Even western women, who have access to so many resources at their fingertips, are still likely to read patriarchy into New Testament Scriptures if patriarchy is all they see demonstrated and taught in their church community.

      1. Yes Marg, it’s so much more about demonstration and teaching than resources. Resources are helpful and we are increasingly blessed to have more and more scriptural resources becoming available to us, but living out biblical equality in our Christian communities is what’s going to ultimately turn the tide.

    2. Actually I was not blaming “them”…I am blaming those who HAVE the information and yet continue to support Complementarianism and its errors. I know a number of such women who will not budge and remain in head coverings,baggy clothes and superficial submission while inside they are a roiling mess of confusion and guilt, fear and anger. We who have the information need to STAND on it, WALK in it, and SPEAK it, pressing on until they see that they need to choose, finally, which side GOD supports.

      There are simply way too many women with access to the information who still CHOOSE to remain silent and ‘submissive’ to their husbands’ and churchs’IDEAS of what women are supposed to be…continuing to feed the lie that men must be dominant. There is only one reason men must be dominant, and that is because THEY WANT TO BE…not because God wants them to be.They remain dominant because they have the physical power, sense of entitlement, cultural assistance, and will to dominate. It is fear, often, that keeps women in their camp…just as the women who SAY they choose to wear niqab’s and burka’s…they choose out of fear, not from reason whether they ‘know’ it or not. Like a fear-biting dog, raised in a barn away from people, they are fearful of letting people ‘see’ them and become full of unreasonable fears…this is a tragedy.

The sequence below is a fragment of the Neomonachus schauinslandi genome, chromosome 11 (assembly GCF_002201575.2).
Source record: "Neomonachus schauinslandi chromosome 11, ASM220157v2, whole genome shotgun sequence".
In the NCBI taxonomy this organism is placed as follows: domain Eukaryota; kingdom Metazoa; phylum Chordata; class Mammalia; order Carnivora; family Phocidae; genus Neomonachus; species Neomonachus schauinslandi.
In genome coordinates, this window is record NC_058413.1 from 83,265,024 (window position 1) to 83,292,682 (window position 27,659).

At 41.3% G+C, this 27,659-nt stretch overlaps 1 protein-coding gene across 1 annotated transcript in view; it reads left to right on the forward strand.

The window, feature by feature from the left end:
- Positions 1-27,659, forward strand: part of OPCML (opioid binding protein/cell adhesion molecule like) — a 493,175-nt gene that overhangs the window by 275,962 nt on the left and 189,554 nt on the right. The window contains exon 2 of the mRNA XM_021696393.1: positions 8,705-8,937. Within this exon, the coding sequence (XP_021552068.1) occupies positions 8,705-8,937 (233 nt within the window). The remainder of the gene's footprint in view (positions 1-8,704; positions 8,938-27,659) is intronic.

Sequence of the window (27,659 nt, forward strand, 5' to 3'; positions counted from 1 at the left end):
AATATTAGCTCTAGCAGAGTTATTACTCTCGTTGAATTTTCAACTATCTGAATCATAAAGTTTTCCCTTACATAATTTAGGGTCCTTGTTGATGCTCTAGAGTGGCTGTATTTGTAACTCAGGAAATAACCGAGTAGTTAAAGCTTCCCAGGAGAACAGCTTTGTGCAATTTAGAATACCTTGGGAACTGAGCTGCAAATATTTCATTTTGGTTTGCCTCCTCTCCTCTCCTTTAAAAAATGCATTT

Perhaps women need to provide more EVIDENT means for dispelling the fear of these women. Shelters are only part of the answer. What about the woman whose husband never uses force but uses insults, intimidation and ridicule, not to mention ‘religion’? These women remain belittled and demeaned while knowing, in their conscience, that God doesn’t want this. They have the knowledge but not the fortitude or means to stand up…as a woman of old said he is “standing on her neck”.

      These women need to ask themselves if they believe God’s will is that men must always get their own way and that women must never have a say. Of course they will say no…but to will and to do something about it requires stepping into dangerous waters, psychologically, for them.

      No wonder the progress is so slow!

  4. As I just said, it is more than resources and information…

    There is a psychological hurdle for too many women who are trained from birth to fear the dominance of men and the problem is how to overcome this deeply ingrained fear that paralyzes so many women who remain in Complementarianism because they have nowhere else to go as long as they are, literally, married to the ideology.